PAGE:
Jodie Lane’s Place

Jodie Lane’s Place
at the southwest corner of East 11th Street & 1st Avenue

When you’ve been living in, working in, and researching the East Village for many years you sometimes start to think you know it all.  But then there are moments when you’re casually walking down the street, look up, and see something you have never before noticed and know nothing about (this is the beauty of such an eclectic and historically rich neighborhood), which is exactly what happened to me the other day on the corner of East 11th Street and 1st Avenue.  I noticed a secondary street sign that read “Jodie Lane Place.”

When I got back to the office I went straight to Google and learned that Jodie Lane was a woman who lived in the East Village until her life took a tragic turn on the southwest corner of 11th Street and 1st Avenue.

The southwest corner of East 11th Street & 1st Avenue

Jodie Lane came from Texas to New York in 1994 when she attended Sarah Lawrence College.  Ten years later she was living with her longtime boyfriend and their two dogs in the East Village on 12th Street.  She applied to Columbia University’s Teachers College for her master’s and Ph.D. work in the Clinical Psychology program, and was one of eight accepted into the program out of two hundred applicants. Just before Spring classes commenced, on January 16, 2004, Jodie was walking her dogs paid a visit to Veniero’s, one of her favorite spots.  Upon exiting, her dogs began to act erratically, biting each other and barking uncontrollably.  Jodie called for help and bent down to help the dogs when she was fatally electrocuted.  Both she and her dogs had received an electric shock from a metal Con Edison junction box installed in the sidewalk that had shorted, sending out stray voltage.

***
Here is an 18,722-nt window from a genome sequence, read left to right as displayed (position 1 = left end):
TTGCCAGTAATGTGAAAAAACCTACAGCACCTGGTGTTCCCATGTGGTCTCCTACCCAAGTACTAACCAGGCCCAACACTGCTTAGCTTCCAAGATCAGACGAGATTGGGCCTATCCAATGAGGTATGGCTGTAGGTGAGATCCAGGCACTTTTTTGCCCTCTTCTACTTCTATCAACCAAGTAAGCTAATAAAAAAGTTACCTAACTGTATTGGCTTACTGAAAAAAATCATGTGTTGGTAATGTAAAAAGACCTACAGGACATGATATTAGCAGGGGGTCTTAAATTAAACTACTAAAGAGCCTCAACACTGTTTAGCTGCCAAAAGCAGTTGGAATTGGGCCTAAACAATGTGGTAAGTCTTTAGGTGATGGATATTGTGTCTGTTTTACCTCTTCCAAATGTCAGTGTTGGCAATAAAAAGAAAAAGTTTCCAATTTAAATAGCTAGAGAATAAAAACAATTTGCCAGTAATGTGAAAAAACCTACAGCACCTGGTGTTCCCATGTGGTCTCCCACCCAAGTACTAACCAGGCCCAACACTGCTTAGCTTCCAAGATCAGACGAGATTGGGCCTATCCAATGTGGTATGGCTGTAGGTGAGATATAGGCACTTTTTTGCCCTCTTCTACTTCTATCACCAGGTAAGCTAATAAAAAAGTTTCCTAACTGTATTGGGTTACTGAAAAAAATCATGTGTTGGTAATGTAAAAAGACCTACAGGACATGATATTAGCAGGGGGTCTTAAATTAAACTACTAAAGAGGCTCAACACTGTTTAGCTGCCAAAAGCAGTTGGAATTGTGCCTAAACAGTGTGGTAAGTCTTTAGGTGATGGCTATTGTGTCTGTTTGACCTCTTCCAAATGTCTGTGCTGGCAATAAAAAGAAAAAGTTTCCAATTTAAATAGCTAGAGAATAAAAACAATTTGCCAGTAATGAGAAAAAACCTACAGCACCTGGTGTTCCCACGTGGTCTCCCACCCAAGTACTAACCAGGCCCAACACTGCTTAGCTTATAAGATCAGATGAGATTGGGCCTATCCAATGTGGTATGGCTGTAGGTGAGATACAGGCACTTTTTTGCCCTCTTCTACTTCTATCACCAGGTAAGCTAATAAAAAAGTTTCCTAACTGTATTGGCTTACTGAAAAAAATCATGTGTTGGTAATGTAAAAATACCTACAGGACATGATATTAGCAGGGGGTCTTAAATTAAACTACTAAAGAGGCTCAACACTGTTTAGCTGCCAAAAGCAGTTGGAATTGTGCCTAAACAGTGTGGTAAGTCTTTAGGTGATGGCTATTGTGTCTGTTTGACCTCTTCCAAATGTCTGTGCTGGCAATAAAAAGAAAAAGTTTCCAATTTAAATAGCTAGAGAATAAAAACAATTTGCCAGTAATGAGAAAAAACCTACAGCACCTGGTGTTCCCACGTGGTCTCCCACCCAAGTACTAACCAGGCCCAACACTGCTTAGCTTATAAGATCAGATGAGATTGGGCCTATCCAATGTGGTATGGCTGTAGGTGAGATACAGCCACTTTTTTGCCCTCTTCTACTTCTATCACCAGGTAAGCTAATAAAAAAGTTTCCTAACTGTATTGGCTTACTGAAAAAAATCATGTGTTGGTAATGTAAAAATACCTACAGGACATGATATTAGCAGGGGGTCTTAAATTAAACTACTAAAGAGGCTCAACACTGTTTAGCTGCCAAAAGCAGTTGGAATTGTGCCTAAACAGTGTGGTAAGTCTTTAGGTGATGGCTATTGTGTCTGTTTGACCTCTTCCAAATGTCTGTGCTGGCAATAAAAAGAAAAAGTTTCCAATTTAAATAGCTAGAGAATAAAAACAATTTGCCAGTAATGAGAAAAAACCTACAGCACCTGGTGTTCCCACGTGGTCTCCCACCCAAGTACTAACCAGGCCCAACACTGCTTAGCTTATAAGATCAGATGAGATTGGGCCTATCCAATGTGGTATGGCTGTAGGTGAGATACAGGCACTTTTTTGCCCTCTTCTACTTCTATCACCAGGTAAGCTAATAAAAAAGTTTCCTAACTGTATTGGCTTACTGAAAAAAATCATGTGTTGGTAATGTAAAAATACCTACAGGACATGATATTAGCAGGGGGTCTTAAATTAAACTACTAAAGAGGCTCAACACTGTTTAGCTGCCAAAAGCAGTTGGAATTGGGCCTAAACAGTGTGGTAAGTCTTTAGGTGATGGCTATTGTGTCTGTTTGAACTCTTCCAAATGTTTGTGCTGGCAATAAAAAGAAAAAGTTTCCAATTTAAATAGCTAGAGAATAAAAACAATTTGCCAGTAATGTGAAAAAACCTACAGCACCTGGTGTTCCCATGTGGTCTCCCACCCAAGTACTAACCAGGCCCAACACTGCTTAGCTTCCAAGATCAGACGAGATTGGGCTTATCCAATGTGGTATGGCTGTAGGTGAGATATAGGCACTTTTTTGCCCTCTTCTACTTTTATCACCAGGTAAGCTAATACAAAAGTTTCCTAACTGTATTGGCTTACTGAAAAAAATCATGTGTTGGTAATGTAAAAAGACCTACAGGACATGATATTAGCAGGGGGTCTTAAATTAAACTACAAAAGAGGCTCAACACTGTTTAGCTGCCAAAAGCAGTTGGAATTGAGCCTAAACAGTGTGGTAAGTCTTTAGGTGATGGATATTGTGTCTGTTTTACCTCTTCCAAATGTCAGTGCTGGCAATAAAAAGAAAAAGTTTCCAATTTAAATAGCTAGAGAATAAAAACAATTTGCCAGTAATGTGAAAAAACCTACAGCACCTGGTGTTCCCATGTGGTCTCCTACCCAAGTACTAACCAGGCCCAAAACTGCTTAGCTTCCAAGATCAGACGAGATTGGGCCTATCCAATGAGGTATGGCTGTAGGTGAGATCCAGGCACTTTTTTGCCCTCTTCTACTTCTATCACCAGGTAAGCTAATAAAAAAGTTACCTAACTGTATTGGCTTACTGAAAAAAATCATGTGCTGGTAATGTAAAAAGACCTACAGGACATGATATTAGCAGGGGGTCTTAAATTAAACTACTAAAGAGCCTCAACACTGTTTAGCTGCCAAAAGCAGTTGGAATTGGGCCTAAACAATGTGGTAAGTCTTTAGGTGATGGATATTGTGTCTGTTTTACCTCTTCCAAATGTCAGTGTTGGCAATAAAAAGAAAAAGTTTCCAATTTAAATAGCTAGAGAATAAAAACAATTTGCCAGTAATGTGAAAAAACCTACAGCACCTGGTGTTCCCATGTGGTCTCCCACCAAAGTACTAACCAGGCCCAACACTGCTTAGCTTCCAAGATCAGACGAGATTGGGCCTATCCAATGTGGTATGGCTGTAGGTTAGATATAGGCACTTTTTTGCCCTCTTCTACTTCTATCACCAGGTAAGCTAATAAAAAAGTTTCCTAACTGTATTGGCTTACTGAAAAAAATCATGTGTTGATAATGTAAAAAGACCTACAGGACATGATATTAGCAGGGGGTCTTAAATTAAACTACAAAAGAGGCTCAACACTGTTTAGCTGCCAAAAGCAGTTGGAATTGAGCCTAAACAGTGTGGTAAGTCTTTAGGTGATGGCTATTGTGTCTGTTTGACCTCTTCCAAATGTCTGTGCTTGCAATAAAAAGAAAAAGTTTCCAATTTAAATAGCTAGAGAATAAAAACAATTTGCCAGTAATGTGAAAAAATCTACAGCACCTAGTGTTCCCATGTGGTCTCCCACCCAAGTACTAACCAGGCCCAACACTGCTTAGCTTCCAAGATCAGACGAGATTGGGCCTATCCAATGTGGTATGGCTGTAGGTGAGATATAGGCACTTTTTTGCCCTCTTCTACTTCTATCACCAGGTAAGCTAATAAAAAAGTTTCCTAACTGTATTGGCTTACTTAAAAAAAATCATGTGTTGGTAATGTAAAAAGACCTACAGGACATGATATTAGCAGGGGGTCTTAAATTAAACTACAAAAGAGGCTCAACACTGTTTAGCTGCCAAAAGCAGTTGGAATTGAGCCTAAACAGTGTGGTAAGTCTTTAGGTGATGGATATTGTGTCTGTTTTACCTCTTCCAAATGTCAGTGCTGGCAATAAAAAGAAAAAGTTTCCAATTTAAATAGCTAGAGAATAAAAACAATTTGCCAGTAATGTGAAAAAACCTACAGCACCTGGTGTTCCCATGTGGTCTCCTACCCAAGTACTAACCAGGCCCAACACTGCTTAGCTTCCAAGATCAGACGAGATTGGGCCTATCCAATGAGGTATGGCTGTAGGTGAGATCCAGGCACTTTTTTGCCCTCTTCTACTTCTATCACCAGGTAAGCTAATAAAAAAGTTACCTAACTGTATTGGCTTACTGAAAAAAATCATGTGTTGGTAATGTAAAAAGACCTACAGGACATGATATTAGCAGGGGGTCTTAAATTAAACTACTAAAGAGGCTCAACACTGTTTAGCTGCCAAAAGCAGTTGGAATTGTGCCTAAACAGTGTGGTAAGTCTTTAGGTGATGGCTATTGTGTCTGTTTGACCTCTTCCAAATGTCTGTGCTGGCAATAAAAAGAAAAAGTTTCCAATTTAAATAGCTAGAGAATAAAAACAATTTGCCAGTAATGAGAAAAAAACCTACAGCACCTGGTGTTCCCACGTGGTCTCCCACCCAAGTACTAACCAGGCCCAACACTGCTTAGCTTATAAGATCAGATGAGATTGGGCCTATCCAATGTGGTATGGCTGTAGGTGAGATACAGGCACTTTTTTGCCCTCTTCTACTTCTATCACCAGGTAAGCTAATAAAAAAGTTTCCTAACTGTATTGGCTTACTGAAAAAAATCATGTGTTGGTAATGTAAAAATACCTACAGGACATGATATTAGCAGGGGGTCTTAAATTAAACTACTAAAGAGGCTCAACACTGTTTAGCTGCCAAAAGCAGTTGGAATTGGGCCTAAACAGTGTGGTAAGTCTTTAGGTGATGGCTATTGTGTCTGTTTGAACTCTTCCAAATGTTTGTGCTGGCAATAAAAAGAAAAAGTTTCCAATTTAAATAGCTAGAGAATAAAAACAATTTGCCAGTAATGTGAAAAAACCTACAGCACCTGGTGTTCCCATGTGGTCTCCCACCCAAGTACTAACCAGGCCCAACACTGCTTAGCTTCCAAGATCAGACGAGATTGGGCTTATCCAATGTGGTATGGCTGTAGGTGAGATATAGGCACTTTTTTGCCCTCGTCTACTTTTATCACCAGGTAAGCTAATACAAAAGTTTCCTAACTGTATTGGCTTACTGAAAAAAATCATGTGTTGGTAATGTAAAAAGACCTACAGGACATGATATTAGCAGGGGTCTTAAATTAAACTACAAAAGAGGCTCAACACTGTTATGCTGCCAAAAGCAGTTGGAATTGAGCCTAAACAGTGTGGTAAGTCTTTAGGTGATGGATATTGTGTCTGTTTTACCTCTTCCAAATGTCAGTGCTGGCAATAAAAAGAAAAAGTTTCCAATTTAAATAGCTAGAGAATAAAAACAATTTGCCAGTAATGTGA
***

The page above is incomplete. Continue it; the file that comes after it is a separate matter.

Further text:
Con Ed workers repaired the junction box that killed Jodie Lane, 20 minutes after an ambulance took her to the hospital. Image courtesy of the Villager

The event shocked people all over the City- it could have happened to anyone.  A Con Ed spokesman at the time, noted that in the winter, when salt has been put on the street and slush seeps into the junction boxes, shorts can occur.  Such a comment led many to believe that the incident could have been prevented had Con Ed taken stricter safety measures. This belief piloted the creation of the Jodie S. Lane Public Safety Foundation, a “non-profit, 501(c)(3) organization with a mission to improve pedestrian safety and prevent people and pets from being electrocuted, shocked or injured as a result of stray voltage. As part of the settlement reached with Con Edison, the Lane family, and in turn the Jodie S. Lane Public Safety Foundation, has access to Con Edison’s database of all stray voltage detected throughout New York City. This data has been instrumental in the Foundation’s advocacy. All of the information and analysis on this site, along with the recommendations for improving public safety, are derived from this data.”

The foundation reports: